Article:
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The real significance of July 4
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Forsyth County News
For most of us, July Fourth is a time of fun. Last weekend was no exception. It’s hot dogs and hamburgers, parades and fireworks. It’s family coming together for a wonderful break in the midst of a hot summer. But it’s easy to forget what it’s all about as children frolic in the water, and Dads toil behind the barbecue.

The most tangible reminder comes with the emotions of pride and patriotism that accompany the playing of the national anthem — but that only lasts a few minutes before it’s back to fun and games.

And then there is the visual — those older guys, walking around in faded military uniforms, who don’t look like much of a threat to anyone, but upon whose shoulders and sacrifices rests much of the life we have today and the ability to enjoy a holiday such as the Fourth.

We tend to forget the degree of risk-taking and sacrifice that made our nation what it is. In the 1770s the population of the 13 colonies was estimated to be about 2.5 million. Despite a great deal of unhappiness with British rule, the nation was divided between those who maintained loyalty to the crown and those who sought independence.

A group (who we now call “patriots”) was willing to take on both its fellow loyalist citizens and the greatest power in the world — a classic “David vs. Goliath” conflict. They staked everything in order to achieve their ideals when, on July 4, 1776, the Continental Congress adopted the Declaration of Independence.

Forty-four hundred of them died, fighting for what they believed. Another 6,200 were wounded, but the hardships that were suffered during the years of fighting cannot really be measured. And then, in 1781, with the surrender of Cornwallis at Yorktown, the unlikely outcome came to pass and a new nation was born.

The nation struggled in the early years. Conceptually, there were those who wanted a strong central government and others, like Jefferson (the principle author of the Declaration of Independence) who saw a federal government with a very limited role — a controversy that goes on today.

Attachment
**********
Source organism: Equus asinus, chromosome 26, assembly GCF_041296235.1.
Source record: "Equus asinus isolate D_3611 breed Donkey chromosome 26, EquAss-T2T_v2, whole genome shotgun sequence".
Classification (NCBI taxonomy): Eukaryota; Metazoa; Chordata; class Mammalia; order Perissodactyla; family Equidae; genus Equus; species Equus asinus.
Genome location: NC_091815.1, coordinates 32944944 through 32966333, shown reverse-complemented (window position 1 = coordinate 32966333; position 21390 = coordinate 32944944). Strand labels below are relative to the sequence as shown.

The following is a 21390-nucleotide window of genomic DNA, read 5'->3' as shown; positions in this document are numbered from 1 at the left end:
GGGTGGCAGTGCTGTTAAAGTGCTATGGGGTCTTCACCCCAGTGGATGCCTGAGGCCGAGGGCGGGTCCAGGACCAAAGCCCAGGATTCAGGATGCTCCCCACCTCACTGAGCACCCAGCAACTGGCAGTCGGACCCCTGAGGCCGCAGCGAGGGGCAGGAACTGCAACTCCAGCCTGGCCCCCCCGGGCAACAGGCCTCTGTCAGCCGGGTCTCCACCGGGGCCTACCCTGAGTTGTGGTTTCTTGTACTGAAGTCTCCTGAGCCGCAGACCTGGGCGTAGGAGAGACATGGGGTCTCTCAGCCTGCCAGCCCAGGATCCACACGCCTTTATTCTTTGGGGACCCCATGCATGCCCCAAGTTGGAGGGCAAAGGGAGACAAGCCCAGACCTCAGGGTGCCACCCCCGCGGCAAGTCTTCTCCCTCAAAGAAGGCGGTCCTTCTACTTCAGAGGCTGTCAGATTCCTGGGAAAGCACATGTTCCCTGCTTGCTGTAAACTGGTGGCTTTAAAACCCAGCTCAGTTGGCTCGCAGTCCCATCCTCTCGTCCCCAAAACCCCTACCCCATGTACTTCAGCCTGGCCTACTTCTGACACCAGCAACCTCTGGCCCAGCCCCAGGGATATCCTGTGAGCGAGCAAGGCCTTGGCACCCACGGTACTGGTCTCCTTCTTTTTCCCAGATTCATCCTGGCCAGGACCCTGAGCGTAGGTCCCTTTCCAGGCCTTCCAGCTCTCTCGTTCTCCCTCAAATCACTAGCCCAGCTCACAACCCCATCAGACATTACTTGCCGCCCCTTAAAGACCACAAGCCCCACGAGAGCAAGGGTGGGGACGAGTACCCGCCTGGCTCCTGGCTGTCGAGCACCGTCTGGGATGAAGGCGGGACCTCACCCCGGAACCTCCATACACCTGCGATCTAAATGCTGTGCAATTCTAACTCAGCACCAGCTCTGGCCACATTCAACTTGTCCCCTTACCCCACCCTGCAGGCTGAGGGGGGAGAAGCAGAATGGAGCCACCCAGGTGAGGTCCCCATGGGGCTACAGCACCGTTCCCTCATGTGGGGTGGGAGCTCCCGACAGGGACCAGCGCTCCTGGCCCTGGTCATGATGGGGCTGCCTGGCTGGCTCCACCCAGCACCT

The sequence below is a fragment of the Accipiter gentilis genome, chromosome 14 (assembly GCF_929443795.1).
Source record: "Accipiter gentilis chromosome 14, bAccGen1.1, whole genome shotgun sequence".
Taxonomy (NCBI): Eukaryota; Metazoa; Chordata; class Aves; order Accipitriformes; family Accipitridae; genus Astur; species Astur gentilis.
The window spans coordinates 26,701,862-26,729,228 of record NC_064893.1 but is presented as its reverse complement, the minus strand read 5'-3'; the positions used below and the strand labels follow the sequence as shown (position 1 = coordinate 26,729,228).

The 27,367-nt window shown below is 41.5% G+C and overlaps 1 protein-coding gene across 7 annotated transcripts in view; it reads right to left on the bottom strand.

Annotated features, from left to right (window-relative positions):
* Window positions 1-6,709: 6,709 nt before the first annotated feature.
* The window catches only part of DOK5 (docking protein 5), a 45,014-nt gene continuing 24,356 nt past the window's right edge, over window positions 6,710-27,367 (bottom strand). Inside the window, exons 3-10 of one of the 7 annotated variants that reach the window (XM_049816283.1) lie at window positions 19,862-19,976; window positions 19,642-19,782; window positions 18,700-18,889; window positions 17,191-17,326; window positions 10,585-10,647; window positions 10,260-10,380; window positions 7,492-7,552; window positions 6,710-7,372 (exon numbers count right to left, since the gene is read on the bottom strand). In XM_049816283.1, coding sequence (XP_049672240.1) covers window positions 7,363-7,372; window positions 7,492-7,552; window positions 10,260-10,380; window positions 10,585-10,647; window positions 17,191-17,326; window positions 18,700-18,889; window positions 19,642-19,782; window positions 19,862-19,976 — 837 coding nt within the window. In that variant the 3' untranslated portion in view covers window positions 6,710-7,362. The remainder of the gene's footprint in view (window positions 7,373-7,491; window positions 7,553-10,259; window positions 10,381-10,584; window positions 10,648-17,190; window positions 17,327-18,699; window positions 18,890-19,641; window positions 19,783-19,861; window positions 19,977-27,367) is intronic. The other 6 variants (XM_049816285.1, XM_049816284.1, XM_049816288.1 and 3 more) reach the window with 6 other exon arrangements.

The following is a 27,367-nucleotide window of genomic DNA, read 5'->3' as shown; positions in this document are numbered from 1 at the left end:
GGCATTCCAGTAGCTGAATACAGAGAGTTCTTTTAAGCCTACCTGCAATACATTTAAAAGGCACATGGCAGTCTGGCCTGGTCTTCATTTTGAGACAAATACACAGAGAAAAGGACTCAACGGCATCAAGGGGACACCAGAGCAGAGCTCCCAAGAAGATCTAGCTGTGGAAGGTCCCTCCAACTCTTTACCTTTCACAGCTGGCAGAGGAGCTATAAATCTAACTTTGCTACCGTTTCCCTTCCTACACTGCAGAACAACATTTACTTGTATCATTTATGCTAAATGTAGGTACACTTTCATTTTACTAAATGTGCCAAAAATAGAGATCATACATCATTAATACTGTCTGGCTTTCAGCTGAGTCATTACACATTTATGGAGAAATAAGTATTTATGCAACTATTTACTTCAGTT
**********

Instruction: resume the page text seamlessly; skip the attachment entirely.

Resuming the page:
Countless sacrifices were made to get to the point last weekend where this nation could celebrate its 233rd birthday. We weren’t through with the British. The War of 1812 claimed 2,300 more lives and 4,500 wounded. The Indian and the Mexican wars added thousands more to the cost of building the nation. And then came the worst trial of all, where the nation divided in Civil War.

The toll was incredible, with more than half a million killed (about 50 percent on the battlefield) and almost as many wounded. The cost of continuing as a nation was horrendous. But from the ashes of conflict a base was built that would eventually lead to greatness.

The Spanish-American War lifted the tragic toll by 2,400 killed and 1,700 wounded. And then we moved into another era, where we were fighting not only for ourselves but for the rights of others as well. In World War I 117,000 made the supreme sacrifice, along with 204,000 wounded.
World War II took 405,000 American lives and left 670,000 wounded. The Korean War resulted in 54,000 deaths and 103,000 wounded.

Then Vietnam added another 90,000 deaths and 155,000 wounded. Since then the Gulf War, Somalia, Iraq and Afghanistan have increased the numbers.

Perhaps even more significant is the fact that, over the past 230 years, through the Gulf War, more than 43 million Americans have put themselves in harms way to defend the principles for which this nation stands. And almost 1.2 million have given their lives doing so.